Ingrown toenails often become severe enough to require surgery. Dr. Mix shows you step by step what happens in the ingrown toenail surgery procedure.
When It’s Too Much for You
Those clients whose ingrown nails are already infected and clients whose toenails you have questions about should be sent to your podiatrist. She will decide whether routine nail care is indicated or whether the patient would be better serviced by a permanent removal of the nail margin. Ingrown toenail surgery is one of the most common procedures that podiatrists do to correct an ingrown nail problem. If the shape of the nail causes it to be deeply incurvated along the nail margin and the patient has chronic pain and infections, permanent correction (surgery) is the treatment of choice. No amount of trimming will give any lasting comfort in these cases. The following pictures illustrate a permanent removal of an ingrown nail using the “phenol technique.”
Toenail Surgery, Step by Step
1. The big toe has been anesthetized and prepared for the correction of an ingrown nail. The toe is bluish in color because a rubber band tourniquet has been applied to the base of the toe.
2. A chisel-like surgical blade called a nail splitter is used to cut the nail from the free edge to the back of the matrix bed. The blade is then used to loosen the part of the nail to be removed from the nail bed and matrix bed. The nail splitter doesn’t cut into the nail bed, only the nail plate.
3. Hemostat forceps are then used to grasp the nail to be removed. With a twisting motion, the nail border is avulsed (separated from the body by cutting) from the nail margin.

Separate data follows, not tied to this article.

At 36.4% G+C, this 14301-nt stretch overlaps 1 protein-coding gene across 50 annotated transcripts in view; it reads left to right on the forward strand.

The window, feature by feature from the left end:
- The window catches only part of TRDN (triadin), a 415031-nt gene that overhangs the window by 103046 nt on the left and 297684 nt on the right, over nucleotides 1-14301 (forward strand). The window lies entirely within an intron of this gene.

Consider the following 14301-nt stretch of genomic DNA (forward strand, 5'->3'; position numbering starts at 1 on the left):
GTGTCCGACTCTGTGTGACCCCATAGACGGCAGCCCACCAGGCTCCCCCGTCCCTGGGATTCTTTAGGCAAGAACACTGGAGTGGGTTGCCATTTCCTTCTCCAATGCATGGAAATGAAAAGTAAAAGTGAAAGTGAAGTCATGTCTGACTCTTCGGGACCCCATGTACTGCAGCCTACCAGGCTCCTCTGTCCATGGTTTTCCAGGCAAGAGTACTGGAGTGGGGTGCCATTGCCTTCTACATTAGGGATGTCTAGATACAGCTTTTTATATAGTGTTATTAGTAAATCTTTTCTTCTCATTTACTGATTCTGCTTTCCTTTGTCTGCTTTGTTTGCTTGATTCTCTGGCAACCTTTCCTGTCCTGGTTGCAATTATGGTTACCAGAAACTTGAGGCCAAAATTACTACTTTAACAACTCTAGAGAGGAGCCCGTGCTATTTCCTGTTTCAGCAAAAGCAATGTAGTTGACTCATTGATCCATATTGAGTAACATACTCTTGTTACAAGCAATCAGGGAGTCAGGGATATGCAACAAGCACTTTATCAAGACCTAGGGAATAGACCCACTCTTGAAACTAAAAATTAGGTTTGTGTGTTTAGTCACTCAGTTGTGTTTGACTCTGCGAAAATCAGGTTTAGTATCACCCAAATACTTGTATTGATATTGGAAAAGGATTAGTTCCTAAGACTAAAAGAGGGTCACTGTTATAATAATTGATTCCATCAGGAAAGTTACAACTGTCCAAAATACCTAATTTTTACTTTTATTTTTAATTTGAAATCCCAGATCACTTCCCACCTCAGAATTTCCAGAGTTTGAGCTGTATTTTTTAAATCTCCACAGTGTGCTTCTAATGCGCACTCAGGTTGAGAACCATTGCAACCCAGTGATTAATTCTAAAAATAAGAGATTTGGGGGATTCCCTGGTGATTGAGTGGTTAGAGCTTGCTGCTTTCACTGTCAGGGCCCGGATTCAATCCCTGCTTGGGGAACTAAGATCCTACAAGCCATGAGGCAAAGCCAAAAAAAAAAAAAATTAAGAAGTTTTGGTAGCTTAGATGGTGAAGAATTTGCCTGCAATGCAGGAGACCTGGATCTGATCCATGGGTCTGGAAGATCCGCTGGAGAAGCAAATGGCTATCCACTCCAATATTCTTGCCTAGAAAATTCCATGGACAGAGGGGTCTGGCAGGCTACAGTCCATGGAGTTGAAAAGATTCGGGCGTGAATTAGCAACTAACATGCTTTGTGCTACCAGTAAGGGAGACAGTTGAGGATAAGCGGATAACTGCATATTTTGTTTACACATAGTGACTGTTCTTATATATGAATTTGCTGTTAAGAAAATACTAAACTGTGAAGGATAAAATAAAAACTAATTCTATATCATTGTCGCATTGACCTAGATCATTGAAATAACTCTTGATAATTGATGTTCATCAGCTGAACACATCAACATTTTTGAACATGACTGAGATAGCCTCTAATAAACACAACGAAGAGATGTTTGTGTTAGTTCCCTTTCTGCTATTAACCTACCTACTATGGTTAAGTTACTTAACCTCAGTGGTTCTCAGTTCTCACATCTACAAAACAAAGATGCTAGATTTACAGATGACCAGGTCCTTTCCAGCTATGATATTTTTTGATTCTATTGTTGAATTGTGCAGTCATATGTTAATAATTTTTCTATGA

4. This shows the nail margin after it was avulsed from the nail groove. Compare its size to what you can actually see of the nail margin in the second photograph. Also, notice the small hook on the bottom of the nail. The sharp part of the hook is what was growing into the soft tissue and causing the pain.
5. Phenol- (89% carbolic acid) soaked cotton applicators are then inserted into the matrix bed area to sterilize the exposed matrix cells. Fresh soaked applications are gently manipulated in the area for approximately three minutes to complete this process.
6. A tube gauze bandage is applied over the toe. It looks large but easily fits into the shoe. This bandage is removed in two days and the patient is instructed to wash the surgical area daily with warm soapy water. Use a triple antibiotic ointment on the site and keep it covered with a small adhesive bandage.
This is a tried and true procedure, and my recurrence rate is less than 1%. While the patient is recovering there is also minimal discomfort. Most people can wear shoes and the patient only has to wear an adhesive bandage just two or three days after the procedure. The nail margin will drain slightly for two to three weeks while it’s healing. I have used other techniques, including the laser, but have always gone back to the phenol procedure.
-- Godfrey F. Mix, D.P.M. has been a podiatrist for 25 years. He is a member of the American Podiatric Medical Association, has served on the California Board of Podiatric Medicine, and is board-certified by the American Board of Podiatric Surgery. He is a regular contributor to NAILS Magazine.